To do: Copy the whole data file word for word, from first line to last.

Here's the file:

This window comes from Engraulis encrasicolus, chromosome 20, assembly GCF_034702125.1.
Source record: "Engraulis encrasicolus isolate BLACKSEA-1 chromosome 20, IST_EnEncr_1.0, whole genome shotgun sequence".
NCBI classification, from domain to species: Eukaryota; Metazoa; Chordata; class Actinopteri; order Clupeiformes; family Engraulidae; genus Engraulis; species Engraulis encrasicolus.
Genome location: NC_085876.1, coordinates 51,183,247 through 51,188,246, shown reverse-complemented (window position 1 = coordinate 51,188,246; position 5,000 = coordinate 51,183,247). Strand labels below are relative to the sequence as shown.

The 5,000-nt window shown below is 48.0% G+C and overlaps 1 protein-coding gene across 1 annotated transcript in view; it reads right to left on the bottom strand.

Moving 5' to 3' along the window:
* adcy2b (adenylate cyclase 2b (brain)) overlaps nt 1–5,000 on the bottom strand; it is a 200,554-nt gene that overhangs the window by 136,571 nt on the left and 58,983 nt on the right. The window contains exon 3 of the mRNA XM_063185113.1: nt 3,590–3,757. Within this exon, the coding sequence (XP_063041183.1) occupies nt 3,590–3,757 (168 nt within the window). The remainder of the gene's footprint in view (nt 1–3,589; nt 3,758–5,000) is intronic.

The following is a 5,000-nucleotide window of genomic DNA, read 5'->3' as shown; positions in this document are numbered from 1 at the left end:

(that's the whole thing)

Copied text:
This window comes from Engraulis encrasicolus, chromosome 20, assembly GCF_034702125.1.
Source record: "Engraulis encrasicolus isolate BLACKSEA-1 chromosome 20, IST_EnEncr_1.0, whole genome shotgun sequence".
NCBI classification, from domain to species: Eukaryota; Metazoa; Chordata; class Actinopteri; order Clupeiformes; family Engraulidae; genus Engraulis; species Engraulis encrasicolus.
Genome location: NC_085876.1, coordinates 51,183,247 through 51,188,246, shown reverse-complemented (window position 1 = coordinate 51,188,246; position 5,000 = coordinate 51,183,247). Strand labels below are relative to the sequence as shown.

The 5,000-nt window shown below is 48.0% G+C and overlaps 1 protein-coding gene across 1 annotated transcript in view; it reads right to left on the bottom strand.

Moving 5' to 3' along the window:
* adcy2b (adenylate cyclase 2b (brain)) overlaps nt 1–5,000 on the bottom strand; it is a 200,554-nt gene that overhangs the window by 136,571 nt on the left and 58,983 nt on the right. The window contains exon 3 of the mRNA XM_063185113.1: nt 3,590–3,757. Within this exon, the coding sequence (XP_063041183.1) occupies nt 3,590–3,757 (168 nt within the window). The remainder of the gene's footprint in view (nt 1–3,589; nt 3,758–5,000) is intronic.

The following is a 5,000-nucleotide window of genomic DNA, read 5'->3' as shown; positions in this document are numbered from 1 at the left end: